GOVERNORS VERSUS JONATHAN: THE SUSPENSE, THE INTRIGUES
Politics is here once again. Even a deaf and dumb blind man can feel it in the air as politicians get set to take one another in the predictably turbulent and slippery turf. It is time for every one who claims to be a politician to stand up to be counted. The game gets more interesting as the clock ticks towards the general election barely five months away.
It is stating the obvious that across the nation, issues bordering on the 2011 general election have remained the main preoccupation of people. From one state to the other, politicians and sundry power brokers are measuring their strength and weaknesses against one another.
As is common at a time like this, every Nigerian has literally become a political commentator and analyst of some sort. And for the candidates and their supporters, the nation has relapsed into a period of tension and anxiety but as they say, 'when the going gets tough, only the tough gets going.'
But in the groundswell of activities trailing the predictably tension-soaked election, one question that has remained at the front burner is-who becomes the nation's president in 2011? If events in the recent past are anything to go by, the coast is not yet clear for President Jonathan unlike in the past when the incumbents usually had a smooth ride. Last week, the governors had a marathon meeting in which they sharply disagreed on supporting Jonathan for the election. The state chief executives also could not agree on whether to support any aspirant for the race during the meeting that coincided with the one held by the PDP National Chairman, Dr Okwesilieze Nwodo.
But the nation's landscape is already littered with all manner of presidential candidates cutting across various political parties. For those who understand the character of the nation's politics and fluidity of the main actors, Nigeria at the moment is in a period of 'the more you look, the less you see'. Even looking into a crystal ball, it is nearly impossible to fathom the body language of the political actors. But according to one of the key power brokers in Nigeria who does not want his name in print, not every politician who comes out in an election is in the field to win. He observed that some are moles of candidates who the odds are likely to favour. 'Who told you that some of these candidates you see are not planted by other people', he said.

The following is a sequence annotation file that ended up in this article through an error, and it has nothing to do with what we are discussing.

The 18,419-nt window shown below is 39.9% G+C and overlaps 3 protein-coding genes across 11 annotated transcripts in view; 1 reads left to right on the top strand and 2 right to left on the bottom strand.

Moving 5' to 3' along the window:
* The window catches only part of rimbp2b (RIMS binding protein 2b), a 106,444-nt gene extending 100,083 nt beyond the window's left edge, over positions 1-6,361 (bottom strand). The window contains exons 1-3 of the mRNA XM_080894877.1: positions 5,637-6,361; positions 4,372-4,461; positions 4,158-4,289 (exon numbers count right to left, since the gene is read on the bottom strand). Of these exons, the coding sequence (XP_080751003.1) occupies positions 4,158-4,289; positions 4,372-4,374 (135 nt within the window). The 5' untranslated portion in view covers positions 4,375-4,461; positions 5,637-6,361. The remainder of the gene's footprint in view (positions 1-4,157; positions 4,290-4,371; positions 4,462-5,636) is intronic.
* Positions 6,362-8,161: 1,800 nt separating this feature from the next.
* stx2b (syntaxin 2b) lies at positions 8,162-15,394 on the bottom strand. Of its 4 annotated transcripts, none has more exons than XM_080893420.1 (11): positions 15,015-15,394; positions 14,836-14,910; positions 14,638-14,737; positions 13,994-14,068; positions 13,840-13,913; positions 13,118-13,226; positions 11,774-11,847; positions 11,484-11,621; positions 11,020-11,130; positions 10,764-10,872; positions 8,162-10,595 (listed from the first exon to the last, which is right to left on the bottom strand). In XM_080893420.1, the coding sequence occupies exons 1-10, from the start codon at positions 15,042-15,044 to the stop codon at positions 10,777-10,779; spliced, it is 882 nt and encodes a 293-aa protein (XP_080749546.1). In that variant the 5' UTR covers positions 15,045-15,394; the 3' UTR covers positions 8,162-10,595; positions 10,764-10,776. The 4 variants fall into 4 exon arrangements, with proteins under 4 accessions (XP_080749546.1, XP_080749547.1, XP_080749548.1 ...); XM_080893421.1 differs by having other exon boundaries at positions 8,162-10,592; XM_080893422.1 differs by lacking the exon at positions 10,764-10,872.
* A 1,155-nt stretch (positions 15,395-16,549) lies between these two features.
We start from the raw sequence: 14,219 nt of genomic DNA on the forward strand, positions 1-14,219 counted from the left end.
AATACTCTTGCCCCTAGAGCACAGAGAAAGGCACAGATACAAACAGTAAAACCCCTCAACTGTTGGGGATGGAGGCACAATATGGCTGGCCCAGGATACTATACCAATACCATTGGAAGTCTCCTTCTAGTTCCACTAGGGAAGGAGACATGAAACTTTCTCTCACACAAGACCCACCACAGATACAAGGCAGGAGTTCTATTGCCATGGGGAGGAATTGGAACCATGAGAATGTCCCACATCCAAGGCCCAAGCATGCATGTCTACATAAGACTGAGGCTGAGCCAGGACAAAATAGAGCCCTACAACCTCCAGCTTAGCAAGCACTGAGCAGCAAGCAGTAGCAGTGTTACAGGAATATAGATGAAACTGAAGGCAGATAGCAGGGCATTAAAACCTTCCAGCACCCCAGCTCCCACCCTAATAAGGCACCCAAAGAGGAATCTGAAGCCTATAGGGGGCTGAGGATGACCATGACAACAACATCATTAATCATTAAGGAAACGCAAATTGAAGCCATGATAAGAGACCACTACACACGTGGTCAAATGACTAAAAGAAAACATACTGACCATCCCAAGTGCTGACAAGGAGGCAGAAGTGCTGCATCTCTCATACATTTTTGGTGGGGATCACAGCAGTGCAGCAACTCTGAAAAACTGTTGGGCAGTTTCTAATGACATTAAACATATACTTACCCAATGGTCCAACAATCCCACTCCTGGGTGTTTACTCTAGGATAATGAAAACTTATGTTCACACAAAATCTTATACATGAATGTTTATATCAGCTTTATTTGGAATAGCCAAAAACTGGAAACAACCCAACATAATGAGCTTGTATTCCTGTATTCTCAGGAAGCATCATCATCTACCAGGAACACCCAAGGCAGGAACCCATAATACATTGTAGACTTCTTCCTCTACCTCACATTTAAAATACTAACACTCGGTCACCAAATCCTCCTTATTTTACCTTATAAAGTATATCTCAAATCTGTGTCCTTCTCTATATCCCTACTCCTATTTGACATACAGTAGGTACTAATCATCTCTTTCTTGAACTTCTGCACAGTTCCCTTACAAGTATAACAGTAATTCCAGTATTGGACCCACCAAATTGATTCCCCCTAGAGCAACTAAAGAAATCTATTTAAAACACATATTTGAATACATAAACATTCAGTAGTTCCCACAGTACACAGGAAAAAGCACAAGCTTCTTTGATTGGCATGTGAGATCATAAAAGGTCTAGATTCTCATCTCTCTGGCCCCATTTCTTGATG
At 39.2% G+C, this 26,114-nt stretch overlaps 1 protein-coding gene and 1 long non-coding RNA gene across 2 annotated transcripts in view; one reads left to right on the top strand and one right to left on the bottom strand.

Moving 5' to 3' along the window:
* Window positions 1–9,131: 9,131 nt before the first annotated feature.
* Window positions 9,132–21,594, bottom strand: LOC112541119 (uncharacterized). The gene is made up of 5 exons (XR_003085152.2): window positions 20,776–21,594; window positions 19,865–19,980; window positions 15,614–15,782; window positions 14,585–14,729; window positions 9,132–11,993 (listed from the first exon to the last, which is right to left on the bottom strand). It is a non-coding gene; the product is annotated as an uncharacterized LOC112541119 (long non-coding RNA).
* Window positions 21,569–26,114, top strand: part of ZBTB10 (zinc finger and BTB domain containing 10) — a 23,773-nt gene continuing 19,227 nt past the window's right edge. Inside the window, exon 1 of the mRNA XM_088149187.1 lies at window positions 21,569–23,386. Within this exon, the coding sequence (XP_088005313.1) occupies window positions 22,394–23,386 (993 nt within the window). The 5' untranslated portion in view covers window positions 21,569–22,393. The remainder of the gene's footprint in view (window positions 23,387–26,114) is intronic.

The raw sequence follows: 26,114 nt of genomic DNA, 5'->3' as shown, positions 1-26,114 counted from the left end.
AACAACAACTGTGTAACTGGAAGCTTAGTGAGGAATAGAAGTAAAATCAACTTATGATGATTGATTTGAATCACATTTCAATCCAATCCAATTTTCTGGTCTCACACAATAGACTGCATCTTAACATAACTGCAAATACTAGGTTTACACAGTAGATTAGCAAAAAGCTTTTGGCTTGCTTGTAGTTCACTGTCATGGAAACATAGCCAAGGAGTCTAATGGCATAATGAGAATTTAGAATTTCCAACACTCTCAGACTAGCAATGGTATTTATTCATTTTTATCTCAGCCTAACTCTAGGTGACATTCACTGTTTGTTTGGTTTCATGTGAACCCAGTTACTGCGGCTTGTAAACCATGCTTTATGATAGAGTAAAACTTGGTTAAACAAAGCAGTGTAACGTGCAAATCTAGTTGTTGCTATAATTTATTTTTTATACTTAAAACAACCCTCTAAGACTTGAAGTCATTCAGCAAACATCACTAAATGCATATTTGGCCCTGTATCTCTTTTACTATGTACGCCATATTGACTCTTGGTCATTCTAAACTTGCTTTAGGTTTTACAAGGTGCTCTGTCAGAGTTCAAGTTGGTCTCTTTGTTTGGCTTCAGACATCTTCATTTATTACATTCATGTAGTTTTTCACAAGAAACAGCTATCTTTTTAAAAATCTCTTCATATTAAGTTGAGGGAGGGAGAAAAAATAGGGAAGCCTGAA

But analysts argue that the game is yet in incubation until President Goodluck Jonathan declares his ambition which is likely to come after the Muslim Ramadan period. Special Adviser to the president on National Assembly Matters, Senator Abba-Aji last week revealed that the former Bayelsa State governor would declare his ambition after the annual religious event.
According to him, it will amount to thoughtlessness for anybody to suggest that anybody other than Jonathan should be made president at this point in time, because being the incumbent President, he is closest to the job.
He stated that, 'the President will certainly run and he will declare after Ramadan. This is not something that he started now; he started since he moved to Abuja as Vice President. Because of this, he is holding on. But as soon as the Ramadan is over, he will declare for the presidency. There is no doubt about that. We will take a convenient date after the Sallah.